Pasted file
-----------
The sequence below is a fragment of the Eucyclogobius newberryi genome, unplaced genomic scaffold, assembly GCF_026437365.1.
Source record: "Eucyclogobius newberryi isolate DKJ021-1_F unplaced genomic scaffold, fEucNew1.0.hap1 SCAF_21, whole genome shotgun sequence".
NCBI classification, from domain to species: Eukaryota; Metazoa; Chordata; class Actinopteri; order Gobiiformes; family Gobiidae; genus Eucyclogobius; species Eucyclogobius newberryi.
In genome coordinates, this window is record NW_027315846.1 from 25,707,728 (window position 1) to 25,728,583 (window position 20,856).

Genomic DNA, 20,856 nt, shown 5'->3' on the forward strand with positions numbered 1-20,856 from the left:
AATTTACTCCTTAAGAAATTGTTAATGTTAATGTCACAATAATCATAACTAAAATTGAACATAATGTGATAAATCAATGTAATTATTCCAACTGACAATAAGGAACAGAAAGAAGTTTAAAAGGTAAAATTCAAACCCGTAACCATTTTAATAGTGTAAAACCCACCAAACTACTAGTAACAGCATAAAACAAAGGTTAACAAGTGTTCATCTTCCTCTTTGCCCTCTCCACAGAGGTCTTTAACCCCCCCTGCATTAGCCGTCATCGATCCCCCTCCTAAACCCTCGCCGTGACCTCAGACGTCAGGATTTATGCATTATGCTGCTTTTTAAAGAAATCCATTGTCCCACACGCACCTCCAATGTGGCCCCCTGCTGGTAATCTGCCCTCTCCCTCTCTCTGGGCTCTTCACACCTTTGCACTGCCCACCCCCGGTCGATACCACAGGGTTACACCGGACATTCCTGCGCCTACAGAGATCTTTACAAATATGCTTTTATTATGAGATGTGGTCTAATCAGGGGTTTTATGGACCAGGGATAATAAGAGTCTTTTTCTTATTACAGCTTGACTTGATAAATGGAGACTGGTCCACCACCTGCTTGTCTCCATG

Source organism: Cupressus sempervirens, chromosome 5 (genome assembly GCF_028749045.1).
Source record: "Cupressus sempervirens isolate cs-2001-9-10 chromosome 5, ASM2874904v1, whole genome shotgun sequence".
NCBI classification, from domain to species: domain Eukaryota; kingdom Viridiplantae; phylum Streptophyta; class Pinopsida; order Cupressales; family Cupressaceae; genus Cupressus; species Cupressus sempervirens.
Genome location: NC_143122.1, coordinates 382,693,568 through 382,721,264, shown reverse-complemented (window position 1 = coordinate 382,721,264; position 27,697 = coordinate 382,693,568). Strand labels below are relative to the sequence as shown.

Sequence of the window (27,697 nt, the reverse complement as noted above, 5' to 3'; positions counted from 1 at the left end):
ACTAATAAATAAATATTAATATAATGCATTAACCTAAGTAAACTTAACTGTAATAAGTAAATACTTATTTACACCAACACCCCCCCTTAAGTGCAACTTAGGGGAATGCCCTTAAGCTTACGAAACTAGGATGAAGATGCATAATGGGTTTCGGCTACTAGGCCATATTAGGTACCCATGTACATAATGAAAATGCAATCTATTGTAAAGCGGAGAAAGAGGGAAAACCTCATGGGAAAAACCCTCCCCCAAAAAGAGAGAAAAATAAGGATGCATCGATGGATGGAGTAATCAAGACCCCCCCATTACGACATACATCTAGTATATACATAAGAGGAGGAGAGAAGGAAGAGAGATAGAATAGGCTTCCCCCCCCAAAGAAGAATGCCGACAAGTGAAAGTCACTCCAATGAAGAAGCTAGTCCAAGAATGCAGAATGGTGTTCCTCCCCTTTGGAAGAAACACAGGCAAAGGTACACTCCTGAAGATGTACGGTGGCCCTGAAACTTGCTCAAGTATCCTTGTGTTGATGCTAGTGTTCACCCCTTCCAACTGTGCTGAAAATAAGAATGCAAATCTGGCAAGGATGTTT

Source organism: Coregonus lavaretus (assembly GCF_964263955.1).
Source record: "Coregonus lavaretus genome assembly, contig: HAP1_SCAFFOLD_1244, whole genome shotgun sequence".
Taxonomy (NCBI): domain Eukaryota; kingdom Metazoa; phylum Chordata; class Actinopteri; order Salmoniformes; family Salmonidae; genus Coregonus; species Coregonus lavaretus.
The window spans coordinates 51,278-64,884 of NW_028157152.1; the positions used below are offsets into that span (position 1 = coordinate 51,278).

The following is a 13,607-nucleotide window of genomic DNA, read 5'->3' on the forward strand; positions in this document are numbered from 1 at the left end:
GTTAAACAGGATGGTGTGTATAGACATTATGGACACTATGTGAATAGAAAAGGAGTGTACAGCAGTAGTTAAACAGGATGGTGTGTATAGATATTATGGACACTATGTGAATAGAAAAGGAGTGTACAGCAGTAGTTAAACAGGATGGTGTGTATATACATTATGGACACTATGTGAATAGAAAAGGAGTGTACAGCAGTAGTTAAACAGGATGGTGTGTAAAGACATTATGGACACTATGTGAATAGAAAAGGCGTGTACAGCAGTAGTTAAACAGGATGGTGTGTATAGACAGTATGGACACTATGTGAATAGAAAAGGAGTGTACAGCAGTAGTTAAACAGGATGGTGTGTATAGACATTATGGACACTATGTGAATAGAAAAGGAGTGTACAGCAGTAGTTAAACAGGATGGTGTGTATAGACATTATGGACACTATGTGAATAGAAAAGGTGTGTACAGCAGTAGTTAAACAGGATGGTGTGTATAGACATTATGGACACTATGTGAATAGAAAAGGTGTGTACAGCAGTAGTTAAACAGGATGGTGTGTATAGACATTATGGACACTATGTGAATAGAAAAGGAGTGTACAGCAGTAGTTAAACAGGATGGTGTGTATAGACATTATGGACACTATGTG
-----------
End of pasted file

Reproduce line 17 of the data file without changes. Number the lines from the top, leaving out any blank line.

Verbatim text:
The following is a 13,607-nucleotide window of genomic DNA, read 5'->3' on the forward strand; positions in this document are numbered from 1 at the left end: